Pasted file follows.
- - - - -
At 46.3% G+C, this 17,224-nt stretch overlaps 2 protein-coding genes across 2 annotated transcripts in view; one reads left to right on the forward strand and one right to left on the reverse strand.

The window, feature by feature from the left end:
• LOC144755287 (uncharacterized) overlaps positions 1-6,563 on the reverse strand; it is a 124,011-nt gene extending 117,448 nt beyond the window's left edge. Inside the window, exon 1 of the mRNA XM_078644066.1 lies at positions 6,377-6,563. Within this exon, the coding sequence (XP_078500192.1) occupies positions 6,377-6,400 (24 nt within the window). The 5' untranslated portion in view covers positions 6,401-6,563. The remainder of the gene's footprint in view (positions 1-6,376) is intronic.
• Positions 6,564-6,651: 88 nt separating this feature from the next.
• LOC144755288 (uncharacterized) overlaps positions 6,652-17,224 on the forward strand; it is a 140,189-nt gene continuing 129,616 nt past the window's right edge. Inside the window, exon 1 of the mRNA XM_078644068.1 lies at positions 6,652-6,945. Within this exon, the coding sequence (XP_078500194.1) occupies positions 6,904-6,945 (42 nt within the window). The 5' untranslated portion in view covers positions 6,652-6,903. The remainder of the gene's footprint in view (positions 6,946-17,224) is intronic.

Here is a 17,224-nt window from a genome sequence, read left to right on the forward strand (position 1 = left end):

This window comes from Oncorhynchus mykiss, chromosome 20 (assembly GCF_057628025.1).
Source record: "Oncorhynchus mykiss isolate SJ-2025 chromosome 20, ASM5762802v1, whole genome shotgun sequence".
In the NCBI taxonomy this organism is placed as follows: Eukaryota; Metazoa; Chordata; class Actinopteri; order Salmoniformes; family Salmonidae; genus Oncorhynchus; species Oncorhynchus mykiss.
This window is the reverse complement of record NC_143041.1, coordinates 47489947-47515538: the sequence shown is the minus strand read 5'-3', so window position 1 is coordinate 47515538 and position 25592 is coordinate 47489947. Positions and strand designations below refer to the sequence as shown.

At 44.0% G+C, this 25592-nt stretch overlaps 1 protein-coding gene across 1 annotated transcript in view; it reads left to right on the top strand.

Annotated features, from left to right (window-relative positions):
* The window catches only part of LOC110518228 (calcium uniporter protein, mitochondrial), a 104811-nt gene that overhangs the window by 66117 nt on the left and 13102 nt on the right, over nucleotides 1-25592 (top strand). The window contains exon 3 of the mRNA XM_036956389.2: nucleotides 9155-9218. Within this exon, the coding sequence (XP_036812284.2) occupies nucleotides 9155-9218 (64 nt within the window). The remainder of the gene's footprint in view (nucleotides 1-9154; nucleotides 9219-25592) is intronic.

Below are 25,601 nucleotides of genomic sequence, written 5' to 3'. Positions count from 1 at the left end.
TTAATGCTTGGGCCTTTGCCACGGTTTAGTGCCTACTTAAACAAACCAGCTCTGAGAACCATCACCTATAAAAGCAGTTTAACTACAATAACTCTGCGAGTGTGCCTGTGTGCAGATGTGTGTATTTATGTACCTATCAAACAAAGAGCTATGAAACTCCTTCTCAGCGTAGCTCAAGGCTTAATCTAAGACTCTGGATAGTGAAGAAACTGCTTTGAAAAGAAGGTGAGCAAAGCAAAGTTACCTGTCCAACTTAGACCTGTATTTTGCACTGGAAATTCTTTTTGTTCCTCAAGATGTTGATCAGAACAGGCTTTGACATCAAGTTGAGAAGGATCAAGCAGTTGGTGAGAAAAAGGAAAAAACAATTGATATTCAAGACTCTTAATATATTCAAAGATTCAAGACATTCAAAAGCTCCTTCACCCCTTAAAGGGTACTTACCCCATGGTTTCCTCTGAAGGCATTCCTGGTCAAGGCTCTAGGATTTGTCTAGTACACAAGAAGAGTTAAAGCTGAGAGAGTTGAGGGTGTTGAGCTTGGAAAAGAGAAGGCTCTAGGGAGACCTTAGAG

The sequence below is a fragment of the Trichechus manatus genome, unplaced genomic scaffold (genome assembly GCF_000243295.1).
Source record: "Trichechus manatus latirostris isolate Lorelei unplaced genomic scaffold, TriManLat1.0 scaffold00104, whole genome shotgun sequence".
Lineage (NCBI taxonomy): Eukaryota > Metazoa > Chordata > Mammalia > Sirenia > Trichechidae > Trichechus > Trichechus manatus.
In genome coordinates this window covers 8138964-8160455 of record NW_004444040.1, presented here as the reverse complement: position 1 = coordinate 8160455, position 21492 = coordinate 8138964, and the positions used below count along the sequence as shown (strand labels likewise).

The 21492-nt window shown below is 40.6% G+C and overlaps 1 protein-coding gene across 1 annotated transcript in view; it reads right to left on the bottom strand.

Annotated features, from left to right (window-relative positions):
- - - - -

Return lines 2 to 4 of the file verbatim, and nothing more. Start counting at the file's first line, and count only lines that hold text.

The window, feature by feature from the left end:
• LOC144755287 (uncharacterized) overlaps positions 1-6,563 on the reverse strand; it is a 124,011-nt gene extending 117,448 nt beyond the window's left edge. Inside the window, exon 1 of the mRNA XM_078644066.1 lies at positions 6,377-6,563. Within this exon, the coding sequence (XP_078500192.1) occupies positions 6,377-6,400 (24 nt within the window). The 5' untranslated portion in view covers positions 6,401-6,563. The remainder of the gene's footprint in view (positions 1-6,376) is intronic.
• Positions 6,564-6,651: 88 nt separating this feature from the next.